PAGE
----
4. A device according to claim 3, in which the field is generated by an electrically energised coil disposed around the periphery of the plate.
5. A device according to claim 3, in which the field is generated by a series of permanent magnets disposed around the periphery of the plate.
6. A device according to claim 4, in which the liquid carrier is an aqueous soapy solution.
7. A device according to claim 6, in which the plate is a circular disc of plastics material, e.g. perspex.
8. A device for visually displaying magnetic patterns assumed within or recorded on a planar medium, comprising a transparent plate of plastics material, a transparent or translucent plastics membrane secured to and spanning the plate defining a sealed area therebetween, a liquid solution housed within said area and embodying particulate iron or iron oxide in suspension therein, and an electrical coil disposed around the periphery of the plate, the arrangement being such that, on energisation of said coil the particulate matter is subjected to a magnetic field in a direction normal to the plate whereby, when placed in juxtaposition with the planar medium, the particles agglomerate to assume positions in comformity with the magnetic patterns.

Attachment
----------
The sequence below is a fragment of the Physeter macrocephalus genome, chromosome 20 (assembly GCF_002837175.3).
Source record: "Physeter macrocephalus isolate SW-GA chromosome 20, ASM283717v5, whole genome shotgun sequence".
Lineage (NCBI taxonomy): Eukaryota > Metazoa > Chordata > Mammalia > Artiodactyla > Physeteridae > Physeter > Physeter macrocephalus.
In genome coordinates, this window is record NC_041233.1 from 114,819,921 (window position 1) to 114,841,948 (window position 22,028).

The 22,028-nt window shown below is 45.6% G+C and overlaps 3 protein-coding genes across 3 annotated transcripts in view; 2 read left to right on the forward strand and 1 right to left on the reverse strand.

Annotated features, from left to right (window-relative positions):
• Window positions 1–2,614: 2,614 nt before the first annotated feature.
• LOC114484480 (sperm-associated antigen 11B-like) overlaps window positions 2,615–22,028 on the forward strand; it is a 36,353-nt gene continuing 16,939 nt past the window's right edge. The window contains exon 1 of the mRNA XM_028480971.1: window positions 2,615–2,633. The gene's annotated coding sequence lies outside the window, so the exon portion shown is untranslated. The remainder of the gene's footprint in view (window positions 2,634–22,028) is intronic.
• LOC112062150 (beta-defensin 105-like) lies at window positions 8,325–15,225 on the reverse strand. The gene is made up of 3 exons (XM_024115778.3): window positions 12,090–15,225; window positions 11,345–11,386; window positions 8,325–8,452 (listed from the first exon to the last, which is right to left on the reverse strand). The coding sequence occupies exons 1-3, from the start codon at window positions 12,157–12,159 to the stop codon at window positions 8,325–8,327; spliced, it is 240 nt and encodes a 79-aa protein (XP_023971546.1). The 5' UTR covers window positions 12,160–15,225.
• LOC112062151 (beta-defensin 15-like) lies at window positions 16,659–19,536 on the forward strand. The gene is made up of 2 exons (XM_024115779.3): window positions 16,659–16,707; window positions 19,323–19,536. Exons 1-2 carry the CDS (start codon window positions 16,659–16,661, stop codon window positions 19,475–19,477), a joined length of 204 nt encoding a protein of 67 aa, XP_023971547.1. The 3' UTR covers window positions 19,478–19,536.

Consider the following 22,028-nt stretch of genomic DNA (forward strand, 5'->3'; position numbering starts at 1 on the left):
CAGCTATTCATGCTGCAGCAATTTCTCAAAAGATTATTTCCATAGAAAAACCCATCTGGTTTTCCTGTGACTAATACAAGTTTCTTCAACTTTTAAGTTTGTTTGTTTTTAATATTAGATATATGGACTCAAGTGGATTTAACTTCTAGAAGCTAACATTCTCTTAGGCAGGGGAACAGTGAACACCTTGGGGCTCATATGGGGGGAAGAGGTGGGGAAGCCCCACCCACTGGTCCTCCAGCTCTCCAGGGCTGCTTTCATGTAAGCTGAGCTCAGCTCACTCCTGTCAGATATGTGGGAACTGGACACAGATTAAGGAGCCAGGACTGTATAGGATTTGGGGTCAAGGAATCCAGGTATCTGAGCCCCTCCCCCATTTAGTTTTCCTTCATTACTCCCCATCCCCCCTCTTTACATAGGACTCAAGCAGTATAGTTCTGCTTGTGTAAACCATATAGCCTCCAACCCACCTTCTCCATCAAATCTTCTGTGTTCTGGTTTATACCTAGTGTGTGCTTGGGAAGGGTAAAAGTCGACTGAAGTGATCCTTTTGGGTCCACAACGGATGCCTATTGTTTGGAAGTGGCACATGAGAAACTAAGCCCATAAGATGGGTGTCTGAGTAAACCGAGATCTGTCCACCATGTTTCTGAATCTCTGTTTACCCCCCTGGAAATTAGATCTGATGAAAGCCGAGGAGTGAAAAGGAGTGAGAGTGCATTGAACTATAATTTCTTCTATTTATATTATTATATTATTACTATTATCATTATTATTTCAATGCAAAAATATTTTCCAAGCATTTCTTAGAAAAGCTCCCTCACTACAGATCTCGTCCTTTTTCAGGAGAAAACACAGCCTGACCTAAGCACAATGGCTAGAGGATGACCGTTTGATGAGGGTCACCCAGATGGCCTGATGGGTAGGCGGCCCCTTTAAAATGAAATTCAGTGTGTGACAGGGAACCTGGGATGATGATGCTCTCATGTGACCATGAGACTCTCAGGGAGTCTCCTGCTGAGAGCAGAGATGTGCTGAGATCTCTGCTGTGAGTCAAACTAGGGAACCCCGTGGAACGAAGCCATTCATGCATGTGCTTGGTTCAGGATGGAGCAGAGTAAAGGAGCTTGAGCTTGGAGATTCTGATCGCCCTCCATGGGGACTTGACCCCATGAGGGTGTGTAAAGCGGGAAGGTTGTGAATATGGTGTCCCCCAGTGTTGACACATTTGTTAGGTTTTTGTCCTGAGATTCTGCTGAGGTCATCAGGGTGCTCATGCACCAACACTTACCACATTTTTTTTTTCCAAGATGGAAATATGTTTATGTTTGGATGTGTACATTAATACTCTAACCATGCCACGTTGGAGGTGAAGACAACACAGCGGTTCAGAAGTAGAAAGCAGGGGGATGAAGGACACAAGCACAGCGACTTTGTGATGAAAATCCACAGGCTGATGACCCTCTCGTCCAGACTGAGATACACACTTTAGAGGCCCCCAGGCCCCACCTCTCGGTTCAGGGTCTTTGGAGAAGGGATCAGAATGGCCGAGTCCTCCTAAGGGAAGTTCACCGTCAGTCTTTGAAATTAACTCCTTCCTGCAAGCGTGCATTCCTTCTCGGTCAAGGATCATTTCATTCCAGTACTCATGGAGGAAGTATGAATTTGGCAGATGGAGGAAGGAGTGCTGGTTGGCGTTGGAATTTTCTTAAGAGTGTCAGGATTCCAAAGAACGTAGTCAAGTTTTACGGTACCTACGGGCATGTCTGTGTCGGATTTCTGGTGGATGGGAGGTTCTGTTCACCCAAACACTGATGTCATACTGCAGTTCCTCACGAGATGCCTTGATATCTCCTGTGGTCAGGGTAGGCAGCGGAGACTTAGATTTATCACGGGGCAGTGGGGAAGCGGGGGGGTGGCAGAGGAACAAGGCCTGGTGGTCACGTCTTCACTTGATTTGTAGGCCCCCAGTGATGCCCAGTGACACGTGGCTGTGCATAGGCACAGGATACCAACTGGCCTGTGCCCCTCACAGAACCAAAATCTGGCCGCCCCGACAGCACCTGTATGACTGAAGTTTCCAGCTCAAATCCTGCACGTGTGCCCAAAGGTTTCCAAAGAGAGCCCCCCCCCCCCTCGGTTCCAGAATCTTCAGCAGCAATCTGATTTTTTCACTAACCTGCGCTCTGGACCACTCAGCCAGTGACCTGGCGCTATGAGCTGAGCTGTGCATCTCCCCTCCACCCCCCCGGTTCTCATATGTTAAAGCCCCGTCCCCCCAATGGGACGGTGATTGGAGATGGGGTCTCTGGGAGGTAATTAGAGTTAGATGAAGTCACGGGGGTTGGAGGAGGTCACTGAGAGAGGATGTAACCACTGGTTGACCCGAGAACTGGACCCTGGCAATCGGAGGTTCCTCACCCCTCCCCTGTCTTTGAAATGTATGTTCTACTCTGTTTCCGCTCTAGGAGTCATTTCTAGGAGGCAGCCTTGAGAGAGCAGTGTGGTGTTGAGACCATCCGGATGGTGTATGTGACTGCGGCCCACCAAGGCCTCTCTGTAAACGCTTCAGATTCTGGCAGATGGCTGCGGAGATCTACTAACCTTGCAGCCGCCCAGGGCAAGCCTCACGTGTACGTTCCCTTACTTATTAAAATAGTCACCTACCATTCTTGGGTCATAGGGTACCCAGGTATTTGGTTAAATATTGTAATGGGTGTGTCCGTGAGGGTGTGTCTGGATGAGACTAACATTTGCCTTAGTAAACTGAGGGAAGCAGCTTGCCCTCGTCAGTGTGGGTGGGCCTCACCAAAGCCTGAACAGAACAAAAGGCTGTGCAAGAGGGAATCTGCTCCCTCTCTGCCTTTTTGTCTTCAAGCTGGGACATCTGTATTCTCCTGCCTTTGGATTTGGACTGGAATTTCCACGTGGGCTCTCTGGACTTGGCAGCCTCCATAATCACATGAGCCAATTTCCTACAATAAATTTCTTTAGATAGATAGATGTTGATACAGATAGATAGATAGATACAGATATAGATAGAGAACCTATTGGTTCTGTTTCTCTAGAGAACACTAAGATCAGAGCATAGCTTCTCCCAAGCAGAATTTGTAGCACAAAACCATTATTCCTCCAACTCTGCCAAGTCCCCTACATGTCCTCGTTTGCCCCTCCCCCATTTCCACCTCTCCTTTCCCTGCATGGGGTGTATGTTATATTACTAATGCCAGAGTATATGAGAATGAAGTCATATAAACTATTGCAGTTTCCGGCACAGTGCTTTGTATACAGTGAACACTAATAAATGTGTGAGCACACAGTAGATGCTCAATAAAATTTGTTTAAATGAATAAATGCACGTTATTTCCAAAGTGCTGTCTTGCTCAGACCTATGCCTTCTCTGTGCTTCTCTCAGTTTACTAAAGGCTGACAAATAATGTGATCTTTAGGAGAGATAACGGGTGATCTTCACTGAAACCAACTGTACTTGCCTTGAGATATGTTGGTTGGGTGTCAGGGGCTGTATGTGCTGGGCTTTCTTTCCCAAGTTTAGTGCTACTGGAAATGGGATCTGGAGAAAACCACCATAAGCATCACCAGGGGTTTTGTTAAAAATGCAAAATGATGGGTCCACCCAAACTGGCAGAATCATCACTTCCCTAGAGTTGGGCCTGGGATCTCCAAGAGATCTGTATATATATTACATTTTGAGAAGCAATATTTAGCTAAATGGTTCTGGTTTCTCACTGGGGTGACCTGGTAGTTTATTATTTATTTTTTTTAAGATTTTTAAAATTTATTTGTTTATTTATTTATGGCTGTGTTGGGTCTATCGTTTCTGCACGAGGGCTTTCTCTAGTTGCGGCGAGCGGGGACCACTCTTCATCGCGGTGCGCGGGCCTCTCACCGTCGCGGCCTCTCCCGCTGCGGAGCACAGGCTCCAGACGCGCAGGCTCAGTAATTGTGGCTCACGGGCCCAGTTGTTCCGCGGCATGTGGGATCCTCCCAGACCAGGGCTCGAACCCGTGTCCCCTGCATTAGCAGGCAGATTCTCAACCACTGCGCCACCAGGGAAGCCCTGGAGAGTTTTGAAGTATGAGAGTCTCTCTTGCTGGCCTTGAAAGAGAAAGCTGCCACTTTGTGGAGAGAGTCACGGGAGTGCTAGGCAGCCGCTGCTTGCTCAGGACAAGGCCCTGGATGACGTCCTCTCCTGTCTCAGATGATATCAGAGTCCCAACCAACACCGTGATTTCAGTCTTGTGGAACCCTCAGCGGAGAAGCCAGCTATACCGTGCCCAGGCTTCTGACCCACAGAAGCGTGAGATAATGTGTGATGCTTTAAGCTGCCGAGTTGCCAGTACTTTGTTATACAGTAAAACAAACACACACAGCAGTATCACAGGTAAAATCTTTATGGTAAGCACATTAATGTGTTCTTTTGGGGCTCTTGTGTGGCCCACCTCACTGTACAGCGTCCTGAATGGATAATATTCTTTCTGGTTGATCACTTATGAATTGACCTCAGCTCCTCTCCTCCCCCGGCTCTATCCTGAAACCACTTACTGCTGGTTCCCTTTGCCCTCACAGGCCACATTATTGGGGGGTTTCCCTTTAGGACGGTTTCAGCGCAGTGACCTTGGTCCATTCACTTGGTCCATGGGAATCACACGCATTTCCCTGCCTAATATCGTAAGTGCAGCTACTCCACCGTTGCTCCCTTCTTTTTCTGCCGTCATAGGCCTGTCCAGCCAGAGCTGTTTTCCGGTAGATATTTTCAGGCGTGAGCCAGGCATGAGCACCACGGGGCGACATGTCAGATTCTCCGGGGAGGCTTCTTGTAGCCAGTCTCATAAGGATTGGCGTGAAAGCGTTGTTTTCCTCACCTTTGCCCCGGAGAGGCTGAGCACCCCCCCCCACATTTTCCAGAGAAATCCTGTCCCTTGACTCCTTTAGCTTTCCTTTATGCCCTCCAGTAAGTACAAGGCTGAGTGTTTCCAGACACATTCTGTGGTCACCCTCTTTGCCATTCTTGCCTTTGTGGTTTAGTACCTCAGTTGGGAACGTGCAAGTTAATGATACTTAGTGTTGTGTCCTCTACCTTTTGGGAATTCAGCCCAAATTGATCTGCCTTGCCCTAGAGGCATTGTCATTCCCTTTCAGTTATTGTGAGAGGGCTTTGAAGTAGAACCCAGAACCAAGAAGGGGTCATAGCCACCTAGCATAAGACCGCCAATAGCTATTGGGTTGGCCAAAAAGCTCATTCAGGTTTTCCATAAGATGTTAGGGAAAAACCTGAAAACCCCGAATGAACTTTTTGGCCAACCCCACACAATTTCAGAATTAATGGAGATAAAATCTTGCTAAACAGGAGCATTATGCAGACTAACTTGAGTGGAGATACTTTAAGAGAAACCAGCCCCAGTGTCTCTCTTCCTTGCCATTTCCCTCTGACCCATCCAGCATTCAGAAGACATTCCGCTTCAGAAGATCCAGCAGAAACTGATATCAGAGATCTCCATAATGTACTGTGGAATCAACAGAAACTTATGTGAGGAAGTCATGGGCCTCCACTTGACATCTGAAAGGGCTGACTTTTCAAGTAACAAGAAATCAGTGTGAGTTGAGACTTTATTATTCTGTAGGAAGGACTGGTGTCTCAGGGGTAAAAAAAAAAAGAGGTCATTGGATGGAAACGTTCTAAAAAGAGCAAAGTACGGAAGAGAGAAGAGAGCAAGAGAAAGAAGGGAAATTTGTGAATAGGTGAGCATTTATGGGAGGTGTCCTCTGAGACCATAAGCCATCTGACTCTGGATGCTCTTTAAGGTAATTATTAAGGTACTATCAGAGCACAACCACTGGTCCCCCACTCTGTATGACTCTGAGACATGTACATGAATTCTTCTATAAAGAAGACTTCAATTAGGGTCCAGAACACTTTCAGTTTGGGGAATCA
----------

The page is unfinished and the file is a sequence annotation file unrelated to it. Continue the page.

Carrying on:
9. A device according to claim 8, in which the liquid is an aqueous soapy solution.
10. A device for visually displaying magnetic patterns assumed within or recorded on a planar medium, comprising a transparent plate, a membrane secured to and spanning the plate defining a sealed area therebetween housing magnetic particles suspended in a liquid carrier, and means for subjecting said particles to a magnetic field, wherein said magnetic field is generated by a series of permanent magnets disposed around the periphery of the plate and is in a direction normal to the plate whereby, when placed in juxtaposition with the planar medium the particles agglomerate to assume positions in conformity with the magnetic patterns.
Description